Preventative measures include:

  • Being able to recognise and identify a sycamore tree, as well as its seedlings.
  • Fencing off areas around sycamore trees.
  • Moving your horse to a different field during high-risk periods (spring and autumn).
  • Remembering that sycamore seeds can be carried in the wind and travel some distance, so even if there aren’t any sycamore trees in your horse’s field, but there are sycamores in the vicinity, you will still need to regularly inspect the field and remove any seeds that have blown in.
  • Providing extra forage for your horse so that they aren’t tempted to eat any sycamore seeds they find.
  • Clearing up sycamore seeds when they have fallen from the tree, and uprooting any seedlings.

If there has been a case of atypical myopathy on your field, it’s advisable to remove any other horses who graze there and have them checked by a vet. They may want to take a blood sample to check the level of muscle enzymes in the blood.

In May 2023, the British Equine Veterinary Assocation (BEVA) warned farmers about the grave danger of cutting hay from pastures contaminated with sycamore seedlings and saplings earlier this year. It said an “explosion” in the growth of the seedlings in the spring caused a rise in cases of atypical myopathy. Read our full story here.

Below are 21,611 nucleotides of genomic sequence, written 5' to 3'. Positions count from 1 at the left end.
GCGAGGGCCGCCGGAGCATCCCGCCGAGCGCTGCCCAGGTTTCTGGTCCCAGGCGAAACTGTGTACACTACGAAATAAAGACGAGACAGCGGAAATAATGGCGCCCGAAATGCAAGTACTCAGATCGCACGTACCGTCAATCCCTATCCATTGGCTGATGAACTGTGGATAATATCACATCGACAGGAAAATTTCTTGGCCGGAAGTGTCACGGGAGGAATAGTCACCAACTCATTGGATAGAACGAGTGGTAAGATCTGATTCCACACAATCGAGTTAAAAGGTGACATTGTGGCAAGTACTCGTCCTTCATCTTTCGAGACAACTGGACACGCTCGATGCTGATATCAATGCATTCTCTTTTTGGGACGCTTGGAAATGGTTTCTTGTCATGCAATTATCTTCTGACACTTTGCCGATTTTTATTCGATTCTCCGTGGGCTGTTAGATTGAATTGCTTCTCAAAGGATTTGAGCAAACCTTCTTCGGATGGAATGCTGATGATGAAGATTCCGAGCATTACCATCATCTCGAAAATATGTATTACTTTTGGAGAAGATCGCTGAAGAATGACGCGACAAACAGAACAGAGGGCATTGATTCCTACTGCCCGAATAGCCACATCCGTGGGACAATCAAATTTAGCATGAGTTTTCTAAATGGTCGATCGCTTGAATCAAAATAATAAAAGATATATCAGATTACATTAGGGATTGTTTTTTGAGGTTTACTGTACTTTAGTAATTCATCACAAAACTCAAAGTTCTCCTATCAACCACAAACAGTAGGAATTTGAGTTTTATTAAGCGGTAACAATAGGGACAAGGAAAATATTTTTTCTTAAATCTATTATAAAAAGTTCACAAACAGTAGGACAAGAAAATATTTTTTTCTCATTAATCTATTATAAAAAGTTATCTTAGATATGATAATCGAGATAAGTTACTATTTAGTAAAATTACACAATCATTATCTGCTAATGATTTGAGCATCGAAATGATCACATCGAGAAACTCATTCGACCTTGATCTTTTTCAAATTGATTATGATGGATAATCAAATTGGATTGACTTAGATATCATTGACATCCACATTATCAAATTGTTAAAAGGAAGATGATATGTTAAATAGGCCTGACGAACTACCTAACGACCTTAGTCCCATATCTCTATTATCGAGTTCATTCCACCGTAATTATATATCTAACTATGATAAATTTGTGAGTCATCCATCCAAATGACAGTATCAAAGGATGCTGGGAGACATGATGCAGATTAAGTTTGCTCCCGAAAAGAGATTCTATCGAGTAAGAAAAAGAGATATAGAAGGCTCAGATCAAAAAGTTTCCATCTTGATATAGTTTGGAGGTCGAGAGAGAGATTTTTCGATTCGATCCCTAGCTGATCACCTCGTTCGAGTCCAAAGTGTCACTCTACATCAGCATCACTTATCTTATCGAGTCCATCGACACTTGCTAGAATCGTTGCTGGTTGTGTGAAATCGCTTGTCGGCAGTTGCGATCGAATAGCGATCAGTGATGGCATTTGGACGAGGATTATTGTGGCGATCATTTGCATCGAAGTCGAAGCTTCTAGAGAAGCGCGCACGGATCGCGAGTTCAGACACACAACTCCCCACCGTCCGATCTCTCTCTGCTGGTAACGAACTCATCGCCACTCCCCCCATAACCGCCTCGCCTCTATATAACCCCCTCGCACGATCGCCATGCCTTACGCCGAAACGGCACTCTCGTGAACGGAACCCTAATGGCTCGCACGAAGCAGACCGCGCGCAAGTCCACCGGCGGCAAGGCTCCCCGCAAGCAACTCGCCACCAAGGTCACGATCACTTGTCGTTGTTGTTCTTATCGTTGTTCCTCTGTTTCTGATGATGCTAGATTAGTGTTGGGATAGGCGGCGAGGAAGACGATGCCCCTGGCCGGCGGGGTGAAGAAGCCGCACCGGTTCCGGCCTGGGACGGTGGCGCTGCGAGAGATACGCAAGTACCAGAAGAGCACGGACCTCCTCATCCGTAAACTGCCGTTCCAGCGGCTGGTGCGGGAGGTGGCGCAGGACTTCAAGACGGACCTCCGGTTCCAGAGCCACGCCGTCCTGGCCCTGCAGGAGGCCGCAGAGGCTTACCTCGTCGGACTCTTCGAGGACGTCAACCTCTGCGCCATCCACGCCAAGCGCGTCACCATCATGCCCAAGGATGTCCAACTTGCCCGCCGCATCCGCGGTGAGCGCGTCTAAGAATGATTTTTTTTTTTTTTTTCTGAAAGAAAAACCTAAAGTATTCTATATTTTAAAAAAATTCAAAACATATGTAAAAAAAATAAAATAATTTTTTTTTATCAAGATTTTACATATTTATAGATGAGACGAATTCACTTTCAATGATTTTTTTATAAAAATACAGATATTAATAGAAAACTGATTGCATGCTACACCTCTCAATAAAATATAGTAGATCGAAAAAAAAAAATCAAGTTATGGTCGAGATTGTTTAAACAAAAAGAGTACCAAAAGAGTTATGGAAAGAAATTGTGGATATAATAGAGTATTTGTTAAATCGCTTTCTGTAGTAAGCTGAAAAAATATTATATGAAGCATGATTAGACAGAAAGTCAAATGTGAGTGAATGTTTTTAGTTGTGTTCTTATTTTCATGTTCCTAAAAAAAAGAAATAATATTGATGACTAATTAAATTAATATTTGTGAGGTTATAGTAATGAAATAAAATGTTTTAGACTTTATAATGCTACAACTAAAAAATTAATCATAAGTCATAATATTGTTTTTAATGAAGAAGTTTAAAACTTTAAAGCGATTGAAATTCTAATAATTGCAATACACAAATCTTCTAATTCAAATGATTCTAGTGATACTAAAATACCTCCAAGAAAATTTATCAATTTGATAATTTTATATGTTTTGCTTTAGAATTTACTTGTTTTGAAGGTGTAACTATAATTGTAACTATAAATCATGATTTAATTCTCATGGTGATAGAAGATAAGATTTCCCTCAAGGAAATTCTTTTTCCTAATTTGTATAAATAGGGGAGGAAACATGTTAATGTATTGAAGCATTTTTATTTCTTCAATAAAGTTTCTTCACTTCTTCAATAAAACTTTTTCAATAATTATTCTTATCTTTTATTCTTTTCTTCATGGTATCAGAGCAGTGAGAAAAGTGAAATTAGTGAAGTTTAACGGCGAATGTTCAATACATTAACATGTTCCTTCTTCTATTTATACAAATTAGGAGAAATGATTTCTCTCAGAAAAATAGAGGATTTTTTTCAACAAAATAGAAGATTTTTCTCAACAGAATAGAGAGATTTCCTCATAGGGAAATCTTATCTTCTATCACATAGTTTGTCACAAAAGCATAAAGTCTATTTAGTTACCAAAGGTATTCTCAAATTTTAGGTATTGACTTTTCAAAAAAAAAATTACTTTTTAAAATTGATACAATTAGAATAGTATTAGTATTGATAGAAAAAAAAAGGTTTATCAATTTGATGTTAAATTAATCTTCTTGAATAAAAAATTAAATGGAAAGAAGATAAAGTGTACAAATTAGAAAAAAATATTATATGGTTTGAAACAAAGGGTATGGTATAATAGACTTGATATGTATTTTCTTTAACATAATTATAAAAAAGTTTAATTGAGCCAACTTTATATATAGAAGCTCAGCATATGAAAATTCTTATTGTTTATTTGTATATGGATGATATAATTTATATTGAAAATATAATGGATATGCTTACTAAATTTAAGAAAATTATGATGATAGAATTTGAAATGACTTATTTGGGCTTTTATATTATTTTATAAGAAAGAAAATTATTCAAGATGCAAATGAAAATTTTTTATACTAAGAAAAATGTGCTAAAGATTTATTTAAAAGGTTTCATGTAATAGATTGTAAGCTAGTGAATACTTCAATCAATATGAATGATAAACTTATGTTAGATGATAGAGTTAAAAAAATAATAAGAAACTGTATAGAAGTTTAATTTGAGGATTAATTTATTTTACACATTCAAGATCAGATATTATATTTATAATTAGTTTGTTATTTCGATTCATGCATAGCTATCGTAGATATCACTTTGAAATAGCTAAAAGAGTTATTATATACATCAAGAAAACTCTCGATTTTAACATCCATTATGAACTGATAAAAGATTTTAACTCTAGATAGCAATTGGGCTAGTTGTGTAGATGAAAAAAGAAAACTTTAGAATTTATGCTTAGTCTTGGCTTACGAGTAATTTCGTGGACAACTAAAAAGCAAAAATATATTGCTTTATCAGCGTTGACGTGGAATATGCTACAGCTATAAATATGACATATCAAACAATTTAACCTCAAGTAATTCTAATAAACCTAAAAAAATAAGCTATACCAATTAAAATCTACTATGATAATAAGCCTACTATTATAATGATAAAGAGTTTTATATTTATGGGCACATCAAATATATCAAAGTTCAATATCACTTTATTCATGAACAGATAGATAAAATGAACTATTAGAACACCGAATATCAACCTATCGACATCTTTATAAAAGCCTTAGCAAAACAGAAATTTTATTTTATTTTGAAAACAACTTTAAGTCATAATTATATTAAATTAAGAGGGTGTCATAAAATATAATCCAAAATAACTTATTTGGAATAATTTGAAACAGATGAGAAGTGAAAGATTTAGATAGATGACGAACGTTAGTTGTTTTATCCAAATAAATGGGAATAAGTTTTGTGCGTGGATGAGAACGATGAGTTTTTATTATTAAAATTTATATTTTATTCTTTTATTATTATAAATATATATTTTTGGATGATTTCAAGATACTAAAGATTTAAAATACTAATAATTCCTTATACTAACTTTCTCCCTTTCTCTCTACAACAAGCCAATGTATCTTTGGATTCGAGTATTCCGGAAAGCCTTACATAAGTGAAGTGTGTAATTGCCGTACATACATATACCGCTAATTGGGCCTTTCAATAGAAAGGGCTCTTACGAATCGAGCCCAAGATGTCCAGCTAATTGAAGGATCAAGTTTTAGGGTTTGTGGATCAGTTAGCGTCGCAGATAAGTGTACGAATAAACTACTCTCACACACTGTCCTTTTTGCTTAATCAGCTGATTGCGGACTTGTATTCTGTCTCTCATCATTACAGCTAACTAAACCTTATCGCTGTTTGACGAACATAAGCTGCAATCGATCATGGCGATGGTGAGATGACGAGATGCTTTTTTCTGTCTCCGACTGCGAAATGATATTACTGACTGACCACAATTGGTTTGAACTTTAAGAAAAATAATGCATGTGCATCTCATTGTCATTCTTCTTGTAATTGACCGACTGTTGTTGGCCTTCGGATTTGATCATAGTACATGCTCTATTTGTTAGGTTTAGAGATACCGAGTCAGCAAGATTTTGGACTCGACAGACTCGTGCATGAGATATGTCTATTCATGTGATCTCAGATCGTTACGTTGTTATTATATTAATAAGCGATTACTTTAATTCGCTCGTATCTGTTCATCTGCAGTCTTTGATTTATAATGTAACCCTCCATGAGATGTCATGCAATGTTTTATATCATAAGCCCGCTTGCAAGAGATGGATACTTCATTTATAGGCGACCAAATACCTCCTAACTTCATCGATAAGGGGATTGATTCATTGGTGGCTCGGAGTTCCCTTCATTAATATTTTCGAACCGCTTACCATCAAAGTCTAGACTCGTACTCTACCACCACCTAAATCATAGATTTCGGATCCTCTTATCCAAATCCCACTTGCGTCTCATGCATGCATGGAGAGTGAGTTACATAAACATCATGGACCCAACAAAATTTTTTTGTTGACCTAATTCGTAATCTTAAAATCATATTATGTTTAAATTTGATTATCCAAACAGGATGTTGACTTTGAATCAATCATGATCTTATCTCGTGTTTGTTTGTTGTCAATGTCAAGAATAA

Prognosis for a sick horse

Pictured are Sycamore seedlings from a Sycamore tree, which could cause atypical myopathy if eaten by a horse

Make sure you can identify Sycamore seedlings

To have a chance of recovery from atypical myopathy, an affected horse will need intensive care at an equine hospital. It can take several days to make a diagnosis from a blood sample and time is of the essence, so treatment may be started before the test results come back.

Unfortunately, there is no antidote, so treatment consists of supportive care, such as fluid therapy, which helps to protect the kidneys from damage and reverse dehydration, and pain relief. Having a horse on intravenous fluids also allows for strong pain relief to be administered at a constant rate to ensure the horse remains comfortable.

The first 24-48 hours for a horse suffering with atypical myopathy are the most critical. If the horse survives the first few days, it can still take several months of treatment to make a full recovery. However, if the horse does recover, they can often go on to live a normal life and return to full time work without any long-term side effects. The key is identifying sycamore trees in and around your horse’s field, and doing all you can to prevent them accidentally eating seeds in autumn and spring. The golden message is: atypical myopathy is better prevented rather than cured.

Images by Your Horse Library/Kelsey Media Ltd

Profile image of Sarah Hunter MRCVS Sarah Hunter MRCVS

About

Sarah Hunter BVetMed Cert AVP MRCVS is a vet at Clevedale Veterinary Practice in Yorkshire. Originally from Northumberland, Sarah graduated in 2012 from the Royal Veterinary College in London. She has worked with high-level competition horses and has an interest in all things equine. Sarah holds an RCVS certificate in Advanced Veterinary Practice, a qualification requiring over 600 hours of study. Sarah has written several veterinary articles for Your Horse.